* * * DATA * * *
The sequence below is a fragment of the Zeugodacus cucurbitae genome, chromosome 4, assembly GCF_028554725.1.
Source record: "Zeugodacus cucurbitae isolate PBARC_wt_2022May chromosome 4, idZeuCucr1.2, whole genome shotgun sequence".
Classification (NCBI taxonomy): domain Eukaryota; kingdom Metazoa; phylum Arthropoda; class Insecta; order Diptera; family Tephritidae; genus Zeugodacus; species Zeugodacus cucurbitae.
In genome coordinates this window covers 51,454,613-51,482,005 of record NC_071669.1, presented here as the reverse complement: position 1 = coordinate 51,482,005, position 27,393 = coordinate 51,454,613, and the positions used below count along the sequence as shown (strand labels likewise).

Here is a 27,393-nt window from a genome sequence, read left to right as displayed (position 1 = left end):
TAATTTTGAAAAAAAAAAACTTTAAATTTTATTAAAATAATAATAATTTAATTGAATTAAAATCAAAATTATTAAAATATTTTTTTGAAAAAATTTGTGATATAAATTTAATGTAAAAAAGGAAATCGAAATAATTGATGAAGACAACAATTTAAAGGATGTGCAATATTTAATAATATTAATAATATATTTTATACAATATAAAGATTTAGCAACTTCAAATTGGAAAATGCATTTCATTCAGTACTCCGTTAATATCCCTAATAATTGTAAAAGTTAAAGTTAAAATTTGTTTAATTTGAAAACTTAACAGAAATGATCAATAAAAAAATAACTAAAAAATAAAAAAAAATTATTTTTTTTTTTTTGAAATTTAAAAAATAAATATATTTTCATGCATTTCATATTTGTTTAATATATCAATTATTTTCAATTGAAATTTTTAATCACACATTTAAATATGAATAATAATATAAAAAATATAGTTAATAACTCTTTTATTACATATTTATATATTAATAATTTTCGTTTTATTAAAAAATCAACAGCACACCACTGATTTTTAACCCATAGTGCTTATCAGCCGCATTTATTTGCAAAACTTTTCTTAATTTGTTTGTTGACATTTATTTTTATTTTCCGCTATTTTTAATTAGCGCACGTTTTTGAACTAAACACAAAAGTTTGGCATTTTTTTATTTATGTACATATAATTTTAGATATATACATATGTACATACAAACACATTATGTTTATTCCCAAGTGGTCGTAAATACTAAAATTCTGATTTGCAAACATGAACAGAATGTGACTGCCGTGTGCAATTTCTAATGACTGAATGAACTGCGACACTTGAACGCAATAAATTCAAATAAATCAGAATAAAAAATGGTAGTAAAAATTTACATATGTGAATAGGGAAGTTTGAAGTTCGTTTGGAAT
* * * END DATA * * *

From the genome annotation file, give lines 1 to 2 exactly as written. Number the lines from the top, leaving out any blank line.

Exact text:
The sequence below is a fragment of the Zeugodacus cucurbitae genome, chromosome 4, assembly GCF_028554725.1.
Source record: "Zeugodacus cucurbitae isolate PBARC_wt_2022May chromosome 4, idZeuCucr1.2, whole genome shotgun sequence".